Recent advances in mass spectrometry (MS)-based proteomics have greatly facilitated the robust identification and quantification of posttranslational modifications (PTMs), including those that are present at substoichiometric site occupancies. The abnormal posttranslational modification and accumulation of the microtubule-associated protein tau has been implicated in the pathogenesis of Alzheimer’s disease (AD), and it is thought that the primary mode of regulation of tau occurs through PTMs. Several studies have been published regarding tau phosphorylation; however, other tau PTMs such as ubiquitylation, acetylation, methylation, oxidation, sumoylation, nitration, and glycosylation have not been analyzed as extensively. The comprehensive detection and delineation of these PTMs is critical for drug target discovery and validation. Lysine-directed PTMs including ubiquitylation, acetylation, and methylation play key regulatory roles with respect to the rates of tau turnover and aggregation. MS-based analytical approaches have been used to gain insight into the tau lysine-directed PTM signature that is most closely associated with neurofibrillary lesion formation. This chapter provides details pertaining to the liquid chromatography tandem mass spectrometry (LC-MS/MS)-based analysis of the lysine-directed posttranslational modification of tau.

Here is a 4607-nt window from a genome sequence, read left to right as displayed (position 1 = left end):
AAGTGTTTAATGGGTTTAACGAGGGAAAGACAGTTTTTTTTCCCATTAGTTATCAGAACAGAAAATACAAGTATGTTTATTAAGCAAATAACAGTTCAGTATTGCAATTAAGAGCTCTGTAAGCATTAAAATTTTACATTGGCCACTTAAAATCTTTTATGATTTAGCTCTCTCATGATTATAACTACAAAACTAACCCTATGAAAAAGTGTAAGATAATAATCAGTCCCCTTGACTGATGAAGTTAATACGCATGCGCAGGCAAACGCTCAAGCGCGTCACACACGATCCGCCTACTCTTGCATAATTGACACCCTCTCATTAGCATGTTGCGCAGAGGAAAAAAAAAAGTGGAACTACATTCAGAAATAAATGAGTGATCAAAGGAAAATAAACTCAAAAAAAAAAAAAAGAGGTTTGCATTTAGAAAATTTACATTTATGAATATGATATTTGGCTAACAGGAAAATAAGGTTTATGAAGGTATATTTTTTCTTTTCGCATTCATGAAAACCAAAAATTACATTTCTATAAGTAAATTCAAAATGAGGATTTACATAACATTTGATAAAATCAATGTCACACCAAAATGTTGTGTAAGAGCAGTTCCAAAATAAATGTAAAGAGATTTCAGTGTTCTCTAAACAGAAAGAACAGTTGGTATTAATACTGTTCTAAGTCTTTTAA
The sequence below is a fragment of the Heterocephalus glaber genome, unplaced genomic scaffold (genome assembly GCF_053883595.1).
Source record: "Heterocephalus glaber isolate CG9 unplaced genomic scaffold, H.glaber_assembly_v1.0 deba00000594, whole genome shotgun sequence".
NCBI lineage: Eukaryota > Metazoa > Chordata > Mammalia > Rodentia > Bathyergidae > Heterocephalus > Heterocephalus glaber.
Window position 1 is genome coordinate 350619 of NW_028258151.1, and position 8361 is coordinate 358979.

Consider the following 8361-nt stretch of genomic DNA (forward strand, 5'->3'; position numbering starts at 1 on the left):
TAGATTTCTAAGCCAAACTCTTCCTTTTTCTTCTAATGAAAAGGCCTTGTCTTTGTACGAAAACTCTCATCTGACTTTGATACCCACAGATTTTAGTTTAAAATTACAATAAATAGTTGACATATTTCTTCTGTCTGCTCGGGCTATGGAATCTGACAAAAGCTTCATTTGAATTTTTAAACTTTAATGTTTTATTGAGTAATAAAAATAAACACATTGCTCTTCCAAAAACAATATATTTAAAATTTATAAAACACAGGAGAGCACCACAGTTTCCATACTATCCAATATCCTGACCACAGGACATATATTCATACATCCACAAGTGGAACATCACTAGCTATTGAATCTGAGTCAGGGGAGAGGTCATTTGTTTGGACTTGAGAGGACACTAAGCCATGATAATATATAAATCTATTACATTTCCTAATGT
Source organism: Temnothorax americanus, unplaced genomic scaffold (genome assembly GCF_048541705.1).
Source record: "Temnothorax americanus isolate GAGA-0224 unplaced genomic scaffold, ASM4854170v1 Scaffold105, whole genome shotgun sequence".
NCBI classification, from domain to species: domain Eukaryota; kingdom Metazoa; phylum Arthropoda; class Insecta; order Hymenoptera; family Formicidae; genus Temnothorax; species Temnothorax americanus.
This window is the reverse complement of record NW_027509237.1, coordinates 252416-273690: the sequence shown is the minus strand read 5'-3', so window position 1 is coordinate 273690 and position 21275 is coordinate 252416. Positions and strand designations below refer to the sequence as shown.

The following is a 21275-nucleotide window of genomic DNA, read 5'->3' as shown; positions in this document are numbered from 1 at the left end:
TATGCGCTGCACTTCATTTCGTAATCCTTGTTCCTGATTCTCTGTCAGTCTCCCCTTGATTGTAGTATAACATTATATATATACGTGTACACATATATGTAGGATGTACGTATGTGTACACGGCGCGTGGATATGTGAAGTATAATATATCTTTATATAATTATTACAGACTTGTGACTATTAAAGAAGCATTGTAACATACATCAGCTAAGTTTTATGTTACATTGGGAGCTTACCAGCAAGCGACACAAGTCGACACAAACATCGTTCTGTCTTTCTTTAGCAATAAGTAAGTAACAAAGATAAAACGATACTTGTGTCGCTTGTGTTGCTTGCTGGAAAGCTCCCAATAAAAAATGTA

|Original language||English (US)|
|Title of host publication||Methods in Molecular Biology|
|Publisher||Humana Press Inc.|
|Number of pages||17|
|State||Published - 2017|
|Name||Methods in Molecular Biology|
Bibliographical noteFunding Information:
This work was supported by National Institutes of Health grants MH59786 and AG25323 (A.Y.) and the Maryland Cigarette Restitution Fund.
© Springer Science+Business Media New York 2017.
- Alzheimer’s disease (AD)
- Mass spectrometry
- Posttranslational modification